The idea of narrating the kidnapping began as a shared act: it did not come this time from the author himself, as it has in most of his other works, but was proposed to him in 1993 by Maruja Pachón and her husband, Alberto Villamizar. Later, Pachón, Villamizar, and the author realized the simultaneity of the ten kidnappings: “This late verification forced us to start over again,” (7, my emphasis), which led them to rewrite the text as a collective work, changing the original draft to include the other kidnap victims as a transposition, translation, and transformation of the original, inseparable from its invention. He leaves the couple’s narrative as the “central axis” and the “guiding light,” transformed by poetic language. 9

What is apparently the central topic of the book has to do with the kidnapping of Maruja Pachón and her six-month captivity; however, it becomes a matter for fictionalizing, for creating literature. But behind the historical-literary episodes, García Márquez juxtaposes the cruder historical narrative, as we shall see. In the discourse of News García Márquez narrates a “we” made up primarily of a community of middle-class people, and with their representation we return  to literature. Outside of the “we,” and described with some “differences,” appears the group of “they,” consisting of representatives of the government, drug traffickers, and hit-men, who are described more for their ”political" activities than for their novelistic characteristics, which generates a reading of a critical episode in the history of Colombia during the last two decades.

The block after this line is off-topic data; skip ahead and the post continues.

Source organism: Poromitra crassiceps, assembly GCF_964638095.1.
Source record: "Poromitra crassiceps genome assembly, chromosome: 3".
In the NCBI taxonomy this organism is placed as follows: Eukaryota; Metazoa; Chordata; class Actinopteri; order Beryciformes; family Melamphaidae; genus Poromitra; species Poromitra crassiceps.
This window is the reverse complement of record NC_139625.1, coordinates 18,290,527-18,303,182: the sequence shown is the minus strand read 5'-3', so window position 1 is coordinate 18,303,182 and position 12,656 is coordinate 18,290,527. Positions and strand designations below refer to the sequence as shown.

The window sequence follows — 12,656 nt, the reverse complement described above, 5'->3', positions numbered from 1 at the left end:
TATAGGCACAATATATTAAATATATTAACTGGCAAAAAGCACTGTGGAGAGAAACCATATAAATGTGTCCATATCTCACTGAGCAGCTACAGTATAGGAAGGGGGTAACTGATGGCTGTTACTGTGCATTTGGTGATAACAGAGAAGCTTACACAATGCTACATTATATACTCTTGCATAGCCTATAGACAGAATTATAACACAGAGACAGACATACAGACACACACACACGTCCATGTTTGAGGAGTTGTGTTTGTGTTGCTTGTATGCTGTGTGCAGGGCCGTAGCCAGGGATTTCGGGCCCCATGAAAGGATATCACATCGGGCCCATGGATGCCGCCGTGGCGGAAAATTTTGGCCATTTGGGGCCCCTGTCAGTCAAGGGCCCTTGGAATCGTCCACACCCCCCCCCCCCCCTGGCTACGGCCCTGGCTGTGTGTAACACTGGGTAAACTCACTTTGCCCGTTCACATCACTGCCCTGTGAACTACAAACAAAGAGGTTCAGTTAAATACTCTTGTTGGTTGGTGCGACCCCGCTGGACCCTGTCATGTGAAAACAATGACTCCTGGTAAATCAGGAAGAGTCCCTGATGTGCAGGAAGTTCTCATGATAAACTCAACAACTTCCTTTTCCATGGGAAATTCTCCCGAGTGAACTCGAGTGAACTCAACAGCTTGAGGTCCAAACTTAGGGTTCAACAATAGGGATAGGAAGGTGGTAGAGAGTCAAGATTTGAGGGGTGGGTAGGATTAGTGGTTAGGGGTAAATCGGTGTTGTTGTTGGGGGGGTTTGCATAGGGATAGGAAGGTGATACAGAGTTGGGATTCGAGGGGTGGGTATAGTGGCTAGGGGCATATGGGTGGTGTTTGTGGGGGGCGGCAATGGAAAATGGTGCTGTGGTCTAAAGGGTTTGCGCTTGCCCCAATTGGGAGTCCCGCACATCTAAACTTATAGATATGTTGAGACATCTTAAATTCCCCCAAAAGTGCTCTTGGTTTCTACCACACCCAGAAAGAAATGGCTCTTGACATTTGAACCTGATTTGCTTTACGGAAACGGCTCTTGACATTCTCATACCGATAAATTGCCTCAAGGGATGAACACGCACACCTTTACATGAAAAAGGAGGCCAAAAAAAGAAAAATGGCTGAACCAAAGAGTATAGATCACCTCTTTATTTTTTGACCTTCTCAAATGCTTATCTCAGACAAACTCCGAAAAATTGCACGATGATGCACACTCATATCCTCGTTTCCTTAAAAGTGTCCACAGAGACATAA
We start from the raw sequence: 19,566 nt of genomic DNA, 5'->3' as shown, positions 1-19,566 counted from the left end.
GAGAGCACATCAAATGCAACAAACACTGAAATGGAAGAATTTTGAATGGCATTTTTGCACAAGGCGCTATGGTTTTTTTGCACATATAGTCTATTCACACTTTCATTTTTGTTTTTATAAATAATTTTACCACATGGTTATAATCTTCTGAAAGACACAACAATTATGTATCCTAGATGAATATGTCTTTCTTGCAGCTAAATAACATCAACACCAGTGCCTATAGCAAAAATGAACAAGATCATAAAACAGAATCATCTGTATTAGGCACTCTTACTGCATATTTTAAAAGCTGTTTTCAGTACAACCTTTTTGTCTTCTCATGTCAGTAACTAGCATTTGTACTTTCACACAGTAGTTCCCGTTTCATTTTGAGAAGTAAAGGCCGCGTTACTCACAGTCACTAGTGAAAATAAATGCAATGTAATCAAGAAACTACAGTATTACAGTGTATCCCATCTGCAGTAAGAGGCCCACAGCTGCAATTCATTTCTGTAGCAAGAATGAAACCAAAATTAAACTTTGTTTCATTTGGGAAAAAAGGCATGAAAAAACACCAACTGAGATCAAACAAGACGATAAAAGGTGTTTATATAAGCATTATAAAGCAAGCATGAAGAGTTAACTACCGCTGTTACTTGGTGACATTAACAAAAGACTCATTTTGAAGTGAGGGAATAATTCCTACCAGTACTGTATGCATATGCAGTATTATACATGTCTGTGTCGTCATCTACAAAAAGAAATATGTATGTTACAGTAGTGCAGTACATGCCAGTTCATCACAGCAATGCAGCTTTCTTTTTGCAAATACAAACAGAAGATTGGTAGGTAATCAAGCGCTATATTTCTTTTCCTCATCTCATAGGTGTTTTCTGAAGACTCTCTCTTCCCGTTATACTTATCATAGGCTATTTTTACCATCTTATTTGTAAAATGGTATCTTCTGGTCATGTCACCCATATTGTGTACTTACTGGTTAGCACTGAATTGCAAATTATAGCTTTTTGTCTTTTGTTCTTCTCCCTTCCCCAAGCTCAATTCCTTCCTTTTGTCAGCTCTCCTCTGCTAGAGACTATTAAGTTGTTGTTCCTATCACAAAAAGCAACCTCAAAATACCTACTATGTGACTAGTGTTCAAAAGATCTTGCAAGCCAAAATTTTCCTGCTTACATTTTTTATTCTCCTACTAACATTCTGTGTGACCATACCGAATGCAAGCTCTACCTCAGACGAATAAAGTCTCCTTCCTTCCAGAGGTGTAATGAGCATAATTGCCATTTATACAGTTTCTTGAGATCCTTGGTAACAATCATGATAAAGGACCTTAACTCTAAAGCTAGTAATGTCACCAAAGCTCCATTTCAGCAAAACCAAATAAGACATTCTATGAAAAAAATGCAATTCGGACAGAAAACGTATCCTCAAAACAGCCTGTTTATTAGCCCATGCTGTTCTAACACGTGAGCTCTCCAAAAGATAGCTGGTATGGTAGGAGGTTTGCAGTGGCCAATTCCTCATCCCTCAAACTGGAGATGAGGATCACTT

News of a Kidnapping is fictionalized history; its discourse has to do with very contemporary events whose protagonists not only are alive but keep their own names. The historical and fictional episode narrated here serves as a macabre, offering shaped over a period of three years to be given to a country that is collapsing—not, however, to be read primarily by Colombians, who know and live the horrors referred to, but rather by “the other,” the person outside the country who should read, interpret, and ideally understand the political situation from the exterior. In other words, this is a history from within written to be read outside.